King’s College London – The Dickson Poon School of Law
Location: London Salary: £37,412 Hours: Full Time Contract Type: Fixed-Term/Contract
Placed On: 11th December 2018 Closes: 13th January 2019 Job Ref: R6/FFL/2517/18-RNThe salary will be paid at Grade 6, £37,412 per annum, inclusive of £3,223 per annum London Allowance.
This is an exciting opportunity to work on a large-scale European Research Council funded project titled ‘Laws of Social Reproduction’. The project undertakes a comparison of the law’s regulation of five sectors of women’s labour including sex work, erotic dancing, commercial surrogacy, paid domestic work and unpaid domestic work.
The post-doctoral research associate (PDRA)’s main responsibilities are to conduct literature review across relevant disciplines, conduct qualitative research in India, analyse the field work data using suitable software, organise a major national level workshop involving numerous stakeholders including academics, activists and policy-makers, publish academic outputs and disseminate the research findings of the project.
Prior field work experience in India essential; field work experience in at least one of the five sectors of reproductive labour listed above is highly desirable. Proven research skills essential. Applications from doctoral and post-doctoral candidates in law, anthropology, sociology, geography, political science, medical ethics and feminist economics are welcome.
The selection process will include a panel interview and a presentation.
For an informal discussion to find out more about the role please contact: Professor Prabha Kotiswaran, Prabha.kotiswaran [AT] kcl.ac.uk
To apply, please register with the King’s College London application portal and complete your application online. When applying, in the ‘Upload supporting documents’ section, please attach a personal statement to tell us why you are suitable for the role.
Please enclose writing sample relevant to the themes of the research project.
“We should have brought a gift.”
“We’ve brought a gift. It’s called 22 thousand pounds.”
Purchased from Russia. Developed in India. Delivered to the UK.
A global transaction over nine months that offers ‘a lifetime of happiness’ to all involved.
“What do you think will happen to a baby girl in India that nobody wants?”
Vivienne Franzmann’s previous work at the Royal Court includes Pests and The Witness. Her new play Bodies will be directed by Jude Christian (Lela & Co.).
Wed 5 Jul – Sat 12 Aug
Jerwood Theatre Upstairs, Royal Court Theatre
Tickets from £12. General booking opens on Wed 22 Feb at 10am.
From the programme’s website: “The world’s population is due to reach seven billion people this year, and by around 2050 it could grow by yet another two billion.
Using India as an exemplar, Professor Matthew Connelly of Columbia University, New York, documents a global campaign that began with the best humanitarian ideals, but which led to authoritarian control over some of the world’s poorest citizens.
He uncovers a story of tragic mistakes and sometimes terrible human rights abuses, and shows how we will be living with the consequences for decades to come.”
BBC World Service, broadcast in July but available to listen online and as a podcast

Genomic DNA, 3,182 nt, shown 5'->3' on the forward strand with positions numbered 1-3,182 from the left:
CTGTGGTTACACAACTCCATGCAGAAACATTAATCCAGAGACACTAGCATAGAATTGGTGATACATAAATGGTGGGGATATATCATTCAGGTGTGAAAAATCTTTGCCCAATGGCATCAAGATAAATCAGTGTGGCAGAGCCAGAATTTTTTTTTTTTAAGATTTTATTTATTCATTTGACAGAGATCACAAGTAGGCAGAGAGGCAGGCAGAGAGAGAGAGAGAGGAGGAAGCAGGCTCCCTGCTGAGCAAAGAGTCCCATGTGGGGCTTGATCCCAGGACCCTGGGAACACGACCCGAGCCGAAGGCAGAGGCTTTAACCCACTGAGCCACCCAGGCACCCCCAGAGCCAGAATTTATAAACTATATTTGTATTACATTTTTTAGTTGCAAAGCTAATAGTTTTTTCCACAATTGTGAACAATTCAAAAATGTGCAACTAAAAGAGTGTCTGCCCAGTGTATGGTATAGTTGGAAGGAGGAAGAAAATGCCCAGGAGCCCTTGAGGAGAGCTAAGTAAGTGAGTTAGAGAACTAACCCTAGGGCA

An interesting documentary on surrogacy in India including extensive interviews with an Irish commissioning mother and her Indian gestational surrogate. A BBC news article includes links to the stream and the podcast.
True Stories: Google Baby
More4, 31 May 2011, 10.00-11.45pm, available after broadcast on 4oD
From the programme’s website: “An Israeli entrepreneur is proposing a new service: pregnancy producing. His customers can select sperm and eggs online, with surrogacy outsourced to India. But what are the ethical and moral implications?”
From the Radio Times: “We open with the least romantic birth scene you’ll see this year. In India, a woman lies impassively as a C-section is carried out; while stitching the patient up, one of the doctors is on the phone, organising another birth. The woman is a surrogate and the room is part of a baby farm, full of women who bear children for a living. Elsewhere in this drab, disturbingly matter-of-fact film, we meet a man who conducts his international surrogacy business using Skype, a never-quiet mobile and a suitcase just big enough to hold a nitrogen flask of frozen embryos. Then there’s the American egg donor, injecting herself with potentially carcinogenic fertility drugs. The miracle of life suddenly seems very creepy.”
Battle for Medical Ethics
Battle of Ideas 2010, Royal College of Art, London
October 30 and 31, 2010
“The success of modern scientific medicine in prolonging our lives has thrown up a number of new dilemmas. As people live longer, medicine faces new challenges from ageing-related diseases: can we afford to treat these conditions in ever more people, and who should decide? Is it up to us to guarantee our own quality of life in old age by living healthily all our lives? And if so, should patients have more say over treatments, rather than old-fashioned medical authorities? Should we be free to choose alternative therapies, or should the medical profession reassert the primacy of scientific medicine?”
Saturday 30 October 2010
10.30am to 12.00pm Lecture Theatre 1
Ageing and medicine: quality versus quantity?
12.15pm to 1.15pm Lecture Theatre 1
Alternative medicine: the pros and cons
1.30pm to 3.00pm Lecture Theatre 1
Rationing and medicine: what price life? (featuring John Harris,
Lord Alliance Professor of Bioethics, University of Manchester; joint editor-in-chief The Journal of Medical Ethics; member, Human Genetics Commission)
3.30pm to 5.00pm Lecture Theatre 1
Patient centred healthcare: the right to choose?
5.15pm to 6.30pm Lecture Theatre 1
Debating Matters International Final: Organ Donation – UK versus India